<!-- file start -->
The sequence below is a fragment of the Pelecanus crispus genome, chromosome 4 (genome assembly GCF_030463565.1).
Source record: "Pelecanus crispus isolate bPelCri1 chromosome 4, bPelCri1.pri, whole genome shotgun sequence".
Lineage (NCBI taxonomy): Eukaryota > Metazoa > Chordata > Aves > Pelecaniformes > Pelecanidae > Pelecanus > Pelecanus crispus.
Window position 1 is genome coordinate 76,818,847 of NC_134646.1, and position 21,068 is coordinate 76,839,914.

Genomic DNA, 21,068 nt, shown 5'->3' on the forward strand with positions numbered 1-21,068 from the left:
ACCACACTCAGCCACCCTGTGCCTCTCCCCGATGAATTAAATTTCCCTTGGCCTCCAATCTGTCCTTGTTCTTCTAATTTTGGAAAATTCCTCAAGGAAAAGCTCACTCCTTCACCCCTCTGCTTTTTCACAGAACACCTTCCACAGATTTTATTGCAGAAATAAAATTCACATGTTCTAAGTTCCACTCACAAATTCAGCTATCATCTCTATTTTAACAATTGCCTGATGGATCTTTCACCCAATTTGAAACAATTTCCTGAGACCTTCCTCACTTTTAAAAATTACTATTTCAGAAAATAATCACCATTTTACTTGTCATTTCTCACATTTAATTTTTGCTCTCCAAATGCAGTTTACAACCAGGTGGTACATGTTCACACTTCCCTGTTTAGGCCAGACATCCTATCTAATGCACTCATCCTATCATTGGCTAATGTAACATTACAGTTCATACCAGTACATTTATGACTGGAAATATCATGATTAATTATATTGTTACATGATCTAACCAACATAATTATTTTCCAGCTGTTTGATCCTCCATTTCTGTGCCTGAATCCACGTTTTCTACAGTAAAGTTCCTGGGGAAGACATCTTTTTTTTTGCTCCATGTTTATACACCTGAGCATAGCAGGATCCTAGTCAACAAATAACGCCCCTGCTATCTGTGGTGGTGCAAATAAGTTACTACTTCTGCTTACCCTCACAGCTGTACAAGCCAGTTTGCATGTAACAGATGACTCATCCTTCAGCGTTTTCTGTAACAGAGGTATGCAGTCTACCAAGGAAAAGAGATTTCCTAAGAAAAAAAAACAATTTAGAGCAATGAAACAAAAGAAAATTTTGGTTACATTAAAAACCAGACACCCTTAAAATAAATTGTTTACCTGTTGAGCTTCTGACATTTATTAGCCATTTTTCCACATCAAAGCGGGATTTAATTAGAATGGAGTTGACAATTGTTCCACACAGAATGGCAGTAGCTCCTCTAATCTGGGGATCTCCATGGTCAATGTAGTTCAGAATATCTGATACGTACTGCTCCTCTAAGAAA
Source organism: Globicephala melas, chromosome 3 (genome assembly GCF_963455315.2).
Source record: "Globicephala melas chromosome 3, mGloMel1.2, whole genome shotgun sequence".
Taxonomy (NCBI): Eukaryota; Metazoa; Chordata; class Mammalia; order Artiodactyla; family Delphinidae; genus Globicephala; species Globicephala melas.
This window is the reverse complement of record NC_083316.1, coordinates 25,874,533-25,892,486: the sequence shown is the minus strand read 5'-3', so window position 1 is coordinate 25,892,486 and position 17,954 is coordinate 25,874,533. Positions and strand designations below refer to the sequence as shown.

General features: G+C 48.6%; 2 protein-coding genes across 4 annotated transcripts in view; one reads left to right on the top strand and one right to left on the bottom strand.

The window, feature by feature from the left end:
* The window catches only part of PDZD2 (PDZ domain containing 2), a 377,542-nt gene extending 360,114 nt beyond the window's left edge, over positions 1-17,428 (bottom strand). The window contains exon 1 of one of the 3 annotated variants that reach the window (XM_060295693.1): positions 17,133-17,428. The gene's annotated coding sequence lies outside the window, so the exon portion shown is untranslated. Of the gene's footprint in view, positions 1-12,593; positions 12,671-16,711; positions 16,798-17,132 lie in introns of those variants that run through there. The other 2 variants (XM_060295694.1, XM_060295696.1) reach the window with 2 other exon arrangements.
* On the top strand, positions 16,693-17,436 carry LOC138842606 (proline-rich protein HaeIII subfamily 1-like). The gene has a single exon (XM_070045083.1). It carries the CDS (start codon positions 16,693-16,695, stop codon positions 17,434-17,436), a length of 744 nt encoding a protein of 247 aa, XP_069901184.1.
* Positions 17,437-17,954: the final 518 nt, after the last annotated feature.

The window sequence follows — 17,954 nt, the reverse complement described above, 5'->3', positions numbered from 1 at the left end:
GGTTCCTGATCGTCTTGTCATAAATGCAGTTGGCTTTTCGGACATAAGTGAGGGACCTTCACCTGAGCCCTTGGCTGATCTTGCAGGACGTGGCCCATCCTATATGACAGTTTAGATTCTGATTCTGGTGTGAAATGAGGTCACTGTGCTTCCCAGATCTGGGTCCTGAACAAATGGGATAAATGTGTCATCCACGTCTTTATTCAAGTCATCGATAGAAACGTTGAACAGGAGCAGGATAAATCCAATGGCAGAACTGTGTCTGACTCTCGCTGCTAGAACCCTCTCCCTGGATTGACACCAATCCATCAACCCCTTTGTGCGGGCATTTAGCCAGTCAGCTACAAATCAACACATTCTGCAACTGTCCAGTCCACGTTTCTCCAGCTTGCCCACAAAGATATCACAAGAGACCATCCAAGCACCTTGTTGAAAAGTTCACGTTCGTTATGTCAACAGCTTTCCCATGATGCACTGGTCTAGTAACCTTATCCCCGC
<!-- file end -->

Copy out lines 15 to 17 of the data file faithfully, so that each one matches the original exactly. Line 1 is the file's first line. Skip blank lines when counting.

* Positions 17,437-17,954: the final 518 nt, after the last annotated feature.

The window sequence follows — 17,954 nt, the reverse complement described above, 5'->3', positions numbered from 1 at the left end:
GGTTCCTGATCGTCTTGTCATAAATGCAGTTGGCTTTTCGGACATAAGTGAGGGACCTTCACCTGAGCCCTTGGCTGATCTTGCAGGACGTGGCCCATCCTATATGACAGTTTAGATTCTGATTCTGGTGTGAAATGAGGTCACTGTGCTTCCCAGATCTGGGTCCTGAACAAATGGGATAAATGTGTCATCCACGTCTTTATTCAAGTCATCGATAGAAACGTTGAACAGGAGCAGGATAAATCCAATGGCAGAACTGTGTCTGACTCTCGCTGCTAGAACCCTCTCCCTGGATTGACACCAATCCATCAACCCCTTTGTGCGGGCATTTAGCCAGTCAGCTACAAATCAACACATTCTGCAACTGTCCAGTCCACGTTTCTCCAGCTTGCCCACAAAGATATCACAAGAGACCATCCAAGCACCTTGTTGAAAAGTTCACGTTCGTTATGTCAACAGCTTTCCCATGATGCACTGGTCTAGTAACCTTATCCCCGC